Dell loses 'cloud computing' trademark bid

Dell loses 'cloud computing' trademark bid

Summary: The US Patent and Trademark Office has given Dell a further six months to justify any award of a trademark for the term 'cloud computing'

TOPICS: Networking

Following discussions with the US Patent and Trademark Office, Dell last week lost the right to hold the trademark for the term 'cloud computing'. However, the company was also allowed six months to try and convince the Patent and Trademark Office that the trademark should be granted.

Dell received a preliminary notice on 8 July saying the company could have the trademark, but the notice was withdrawn on 7 August. On Tuesday, Dell was denied the trademark on the term, but was also offered the opportunity to provide more information to deal with the specific objections raised by the Patent and Trademark Office (PTO). The company has been given six months to provide all the information it wishes, for the PTO's consideration.

The PTO said in its statement that the "registration is refused because the applied-for mark merely describes a feature and characteristic of applicant's services". In other words, as cloud-computing consultant Sam Johnston said in his blog on Friday, Dell failed in its application because the patent officers understood cloud computing to be a simple, generic concept.

"A mark is merely descriptive if it describes an ingredient, quality, characteristic, function, feature, purpose or use of the specified services," Johnston wrote in his blog. "That is, 'cloud computing' simply describes a type of computing in the same way that 'yellow bananas' describes a (common) type of banana."

Dell has been pursuing the trademark of the term 'cloud computing' as it applied to the "custom manufacture of computer hardware for use in datacentres and mega-scale computing environments for others" and "design of computer hardware for use in datacentres and mega-scale computing environments".

Dell did not respond to a request for comment in time for publication of this article.

Topic: Networking


Colin Barker is based in London and is Senior Reporter for ZDNet. He has been writing about the IT business for some 30-plus years. He still enjoys it.

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  • Kudos to the Cloud Crowd for Re-Inventing the Wheel!

    One thing 30 years in the IT industry has taught me is that the more things change, the more they stay the same. Another is that the only memory we seem to access is short-term. A third is that techno-marketeers rely on that, so they can put labels like "revolutionary" and "innovative" on platforms, products and services that are mere re-inventions of the wheel ... and often poor copies at that.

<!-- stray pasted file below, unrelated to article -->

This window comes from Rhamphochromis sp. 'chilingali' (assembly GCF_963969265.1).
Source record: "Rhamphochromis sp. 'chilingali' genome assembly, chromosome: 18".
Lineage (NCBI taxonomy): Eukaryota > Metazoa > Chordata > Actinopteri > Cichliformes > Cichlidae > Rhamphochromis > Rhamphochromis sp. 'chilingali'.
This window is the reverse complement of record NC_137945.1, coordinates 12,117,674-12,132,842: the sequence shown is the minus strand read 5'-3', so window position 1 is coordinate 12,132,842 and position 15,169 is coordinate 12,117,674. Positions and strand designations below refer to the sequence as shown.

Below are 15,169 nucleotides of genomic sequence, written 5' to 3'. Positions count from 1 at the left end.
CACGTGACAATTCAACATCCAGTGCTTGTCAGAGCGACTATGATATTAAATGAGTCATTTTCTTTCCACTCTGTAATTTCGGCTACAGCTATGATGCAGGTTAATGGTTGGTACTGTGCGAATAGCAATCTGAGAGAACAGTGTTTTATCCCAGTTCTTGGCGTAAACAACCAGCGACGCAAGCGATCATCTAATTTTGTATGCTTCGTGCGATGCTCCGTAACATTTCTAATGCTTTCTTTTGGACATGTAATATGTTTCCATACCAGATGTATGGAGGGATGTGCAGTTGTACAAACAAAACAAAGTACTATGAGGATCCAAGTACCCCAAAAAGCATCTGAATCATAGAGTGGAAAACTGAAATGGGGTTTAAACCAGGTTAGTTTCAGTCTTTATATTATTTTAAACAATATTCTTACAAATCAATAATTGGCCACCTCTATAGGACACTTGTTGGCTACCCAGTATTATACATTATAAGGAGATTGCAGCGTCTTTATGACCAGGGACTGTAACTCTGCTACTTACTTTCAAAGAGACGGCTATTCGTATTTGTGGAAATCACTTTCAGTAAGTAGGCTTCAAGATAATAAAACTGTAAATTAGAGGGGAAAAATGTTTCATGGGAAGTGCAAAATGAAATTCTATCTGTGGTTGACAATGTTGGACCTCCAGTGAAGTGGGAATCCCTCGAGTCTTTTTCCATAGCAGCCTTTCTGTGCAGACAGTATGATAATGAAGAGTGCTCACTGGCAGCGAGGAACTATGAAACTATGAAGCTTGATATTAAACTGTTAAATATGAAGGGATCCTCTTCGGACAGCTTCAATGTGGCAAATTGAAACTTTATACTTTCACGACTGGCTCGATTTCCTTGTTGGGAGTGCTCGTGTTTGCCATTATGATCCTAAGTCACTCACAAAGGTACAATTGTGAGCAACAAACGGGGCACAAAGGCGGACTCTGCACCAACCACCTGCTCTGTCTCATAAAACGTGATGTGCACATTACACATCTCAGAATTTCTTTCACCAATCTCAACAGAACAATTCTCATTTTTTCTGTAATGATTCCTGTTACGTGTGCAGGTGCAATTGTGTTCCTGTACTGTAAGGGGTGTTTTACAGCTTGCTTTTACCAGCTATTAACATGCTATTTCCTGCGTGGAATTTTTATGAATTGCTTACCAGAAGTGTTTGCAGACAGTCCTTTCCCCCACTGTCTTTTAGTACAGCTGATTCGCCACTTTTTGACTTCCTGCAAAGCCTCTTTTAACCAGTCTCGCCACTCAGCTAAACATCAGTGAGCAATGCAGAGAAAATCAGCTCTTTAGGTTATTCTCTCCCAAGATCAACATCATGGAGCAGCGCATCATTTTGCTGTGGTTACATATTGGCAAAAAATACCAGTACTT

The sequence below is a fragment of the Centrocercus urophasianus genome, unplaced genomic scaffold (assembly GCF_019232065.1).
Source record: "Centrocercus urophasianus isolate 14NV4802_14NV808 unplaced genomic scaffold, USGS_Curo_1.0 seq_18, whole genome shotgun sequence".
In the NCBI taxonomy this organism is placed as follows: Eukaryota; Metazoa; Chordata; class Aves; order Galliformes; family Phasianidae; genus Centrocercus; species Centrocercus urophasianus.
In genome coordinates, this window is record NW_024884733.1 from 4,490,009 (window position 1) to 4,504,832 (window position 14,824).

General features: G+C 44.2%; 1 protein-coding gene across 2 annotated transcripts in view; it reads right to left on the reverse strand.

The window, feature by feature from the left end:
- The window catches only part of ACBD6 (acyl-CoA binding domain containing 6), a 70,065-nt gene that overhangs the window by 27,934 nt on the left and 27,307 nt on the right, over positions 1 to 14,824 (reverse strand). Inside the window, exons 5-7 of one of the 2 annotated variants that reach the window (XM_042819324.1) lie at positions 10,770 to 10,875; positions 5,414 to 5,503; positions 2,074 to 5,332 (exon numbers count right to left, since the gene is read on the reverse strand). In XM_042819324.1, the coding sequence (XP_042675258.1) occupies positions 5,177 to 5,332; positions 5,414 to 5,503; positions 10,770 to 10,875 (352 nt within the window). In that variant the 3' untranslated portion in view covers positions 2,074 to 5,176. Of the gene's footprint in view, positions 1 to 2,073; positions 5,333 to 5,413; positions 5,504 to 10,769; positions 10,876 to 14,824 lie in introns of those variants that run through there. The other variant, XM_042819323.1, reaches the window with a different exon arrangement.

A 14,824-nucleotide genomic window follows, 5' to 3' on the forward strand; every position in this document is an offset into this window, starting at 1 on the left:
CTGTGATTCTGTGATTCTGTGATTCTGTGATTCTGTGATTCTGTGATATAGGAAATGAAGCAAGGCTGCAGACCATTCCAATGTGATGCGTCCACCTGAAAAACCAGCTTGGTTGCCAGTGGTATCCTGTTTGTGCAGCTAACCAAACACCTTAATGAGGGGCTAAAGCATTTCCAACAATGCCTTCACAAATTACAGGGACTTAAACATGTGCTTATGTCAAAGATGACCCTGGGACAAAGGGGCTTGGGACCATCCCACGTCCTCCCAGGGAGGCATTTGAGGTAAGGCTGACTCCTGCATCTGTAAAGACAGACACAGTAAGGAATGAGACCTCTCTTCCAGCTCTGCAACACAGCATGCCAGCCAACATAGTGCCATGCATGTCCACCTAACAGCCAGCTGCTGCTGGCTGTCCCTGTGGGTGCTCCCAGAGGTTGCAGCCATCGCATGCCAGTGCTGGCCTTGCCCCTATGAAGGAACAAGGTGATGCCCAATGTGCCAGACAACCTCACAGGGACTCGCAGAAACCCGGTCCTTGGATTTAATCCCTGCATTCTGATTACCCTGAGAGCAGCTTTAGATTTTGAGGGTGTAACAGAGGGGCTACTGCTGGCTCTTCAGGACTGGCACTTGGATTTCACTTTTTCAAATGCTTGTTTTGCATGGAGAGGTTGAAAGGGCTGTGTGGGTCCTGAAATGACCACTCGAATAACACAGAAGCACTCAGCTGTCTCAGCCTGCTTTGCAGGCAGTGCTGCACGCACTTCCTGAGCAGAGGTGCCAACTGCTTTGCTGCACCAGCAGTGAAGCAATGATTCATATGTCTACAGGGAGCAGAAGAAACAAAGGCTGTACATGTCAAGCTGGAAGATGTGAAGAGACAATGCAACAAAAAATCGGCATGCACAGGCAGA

A good example is all the latest buzz about "Cloud Computing" in general and "SaaS" (software as a service) in particular:

    Both terms are bogus. The only true cloud computing takes place in aircraft. What they're actually referring to by "the cloud" is a large-scale and often remotely and/or centrally managed hardware platform. We have had those since the dawn of automated IT. IBM calls them "mainframes":

    The only innovation offered by today's cloud crowd is actually more of a speculation, i.e. that server farms can deliver the same solid performance as Big Iron. And even that's not original. Anyone remember Datapoint's ARCnet, or DEC's VAXclusters? Whatever happened to those guys, anyway...?

    And as for SaaS, selling the sizzle while keeping the steak is a marketing ploy most rightfully accredited to society's oldest profession. Its first application in IT was (and for many still is) known as the "service bureau". And I don't mean the contemporary service bureau (mis)conception labelled "Service 2.0" by a Wikipedia contributor whose historical perspective is apparently constrained to four years:

    Instead, I mean the computer service bureau industry that spawned ADAPSO (the Association of Data Processing Service Organizations) in 1960, and whose chronology comprises a notable part of the IEEE's "Annals of the History of Computing":

    So ... for any of you slide rule-toting, pocket-protected keypunch-card cowboys who may be just coming out of a fifty-year coma, let me give you a quick IT update:

    1. "Mainframe" is now "Cloud" (with concomitant ethereal substance).

    2. "Terminal" is now "Web Browser" (with much cooler games, and infinitely more distractions).

    3. "Service Bureau" is now "Saas" (but app upgrades are just as painful, and custom mods equally elusive).

    4. Most IT buzzwords boil down to techno-hyped BS (just as they always have).

    Bruce Arnold, Web Design Miami Florida
  • Not even THAT is the cloud

    I agree with teh overall sentiment of what you say, but I dispute even your definition of cloud.

    I was drawing clouds 20 odd years ago in SNA networks that also had terminals (3270 & 5250) and mainframes (3090s & AS/400 - OK, a midrange but kind of the same thing) in them; the cloud was how you connected them if is used a transport outside of your SNA of Token Ring network (or ethernet if we are drawing the same diagram for DEC equipment). Back then, the cloud was mainly an X.25 network.

    Shoot forward 20 years and the terminals are web browsers, I agree, but the mainframes are now ASP/SaaS provider's datacentres. the cloud is JUST the internet.

    The only reason datacentres are being put in the cloud is so the people who run them have a whole raft of excuses if their service levels are poor, as Google's, Amazon's, GoToMeeting's and's have been at various times.

    Ian Hendry